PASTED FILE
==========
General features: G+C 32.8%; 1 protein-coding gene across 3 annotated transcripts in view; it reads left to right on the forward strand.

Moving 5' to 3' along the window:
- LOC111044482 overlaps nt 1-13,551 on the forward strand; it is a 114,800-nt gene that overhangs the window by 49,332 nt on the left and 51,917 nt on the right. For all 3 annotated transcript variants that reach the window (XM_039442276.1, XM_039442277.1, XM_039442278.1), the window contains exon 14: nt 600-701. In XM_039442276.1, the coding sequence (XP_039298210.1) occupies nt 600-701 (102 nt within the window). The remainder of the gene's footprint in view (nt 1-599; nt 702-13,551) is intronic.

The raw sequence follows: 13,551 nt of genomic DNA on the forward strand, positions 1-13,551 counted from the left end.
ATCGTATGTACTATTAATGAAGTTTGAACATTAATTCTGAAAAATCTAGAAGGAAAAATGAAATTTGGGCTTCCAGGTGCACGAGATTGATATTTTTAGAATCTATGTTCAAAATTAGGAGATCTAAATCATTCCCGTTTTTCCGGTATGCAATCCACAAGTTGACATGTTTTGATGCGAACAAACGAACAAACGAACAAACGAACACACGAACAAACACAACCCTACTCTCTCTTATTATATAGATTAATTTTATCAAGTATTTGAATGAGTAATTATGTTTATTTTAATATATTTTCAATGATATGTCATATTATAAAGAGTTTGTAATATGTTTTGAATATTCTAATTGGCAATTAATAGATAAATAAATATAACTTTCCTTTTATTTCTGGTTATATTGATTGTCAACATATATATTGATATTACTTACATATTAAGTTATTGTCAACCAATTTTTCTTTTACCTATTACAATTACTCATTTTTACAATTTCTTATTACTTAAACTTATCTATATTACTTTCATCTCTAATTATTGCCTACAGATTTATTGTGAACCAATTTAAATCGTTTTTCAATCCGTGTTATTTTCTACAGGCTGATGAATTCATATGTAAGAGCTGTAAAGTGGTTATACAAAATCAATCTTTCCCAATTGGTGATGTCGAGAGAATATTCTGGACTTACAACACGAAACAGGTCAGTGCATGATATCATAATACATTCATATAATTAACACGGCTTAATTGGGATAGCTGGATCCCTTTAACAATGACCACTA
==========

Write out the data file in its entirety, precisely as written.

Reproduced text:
General features: G+C 32.8%; 1 protein-coding gene across 3 annotated transcripts in view; it reads left to right on the forward strand.

Moving 5' to 3' along the window:
- LOC111044482 overlaps nt 1-13,551 on the forward strand; it is a 114,800-nt gene that overhangs the window by 49,332 nt on the left and 51,917 nt on the right. For all 3 annotated transcript variants that reach the window (XM_039442276.1, XM_039442277.1, XM_039442278.1), the window contains exon 14: nt 600-701. In XM_039442276.1, the coding sequence (XP_039298210.1) occupies nt 600-701 (102 nt within the window). The remainder of the gene's footprint in view (nt 1-599; nt 702-13,551) is intronic.

The raw sequence follows: 13,551 nt of genomic DNA on the forward strand, positions 1-13,551 counted from the left end.
ATCGTATGTACTATTAATGAAGTTTGAACATTAATTCTGAAAAATCTAGAAGGAAAAATGAAATTTGGGCTTCCAGGTGCACGAGATTGATATTTTTAGAATCTATGTTCAAAATTAGGAGATCTAAATCATTCCCGTTTTTCCGGTATGCAATCCACAAGTTGACATGTTTTGATGCGAACAAACGAACAAACGAACAAACGAACACACGAACAAACACAACCCTACTCTCTCTTATTATATAGATTAATTTTATCAAGTATTTGAATGAGTAATTATGTTTATTTTAATATATTTTCAATGATATGTCATATTATAAAGAGTTTGTAATATGTTTTGAATATTCTAATTGGCAATTAATAGATAAATAAATATAACTTTCCTTTTATTTCTGGTTATATTGATTGTCAACATATATATTGATATTACTTACATATTAAGTTATTGTCAACCAATTTTTCTTTTACCTATTACAATTACTCATTTTTACAATTTCTTATTACTTAAACTTATCTATATTACTTTCATCTCTAATTATTGCCTACAGATTTATTGTGAACCAATTTAAATCGTTTTTCAATCCGTGTTATTTTCTACAGGCTGATGAATTCATATGTAAGAGCTGTAAAGTGGTTATACAAAATCAATCTTTCCCAATTGGTGATGTCGAGAGAATATTCTGGACTTACAACACGAAACAGGTCAGTGCATGATATCATAATACATTCATATAATTAACACGGCTTAATTGGGATAGCTGGATCCCTTTAACAATGACCACTA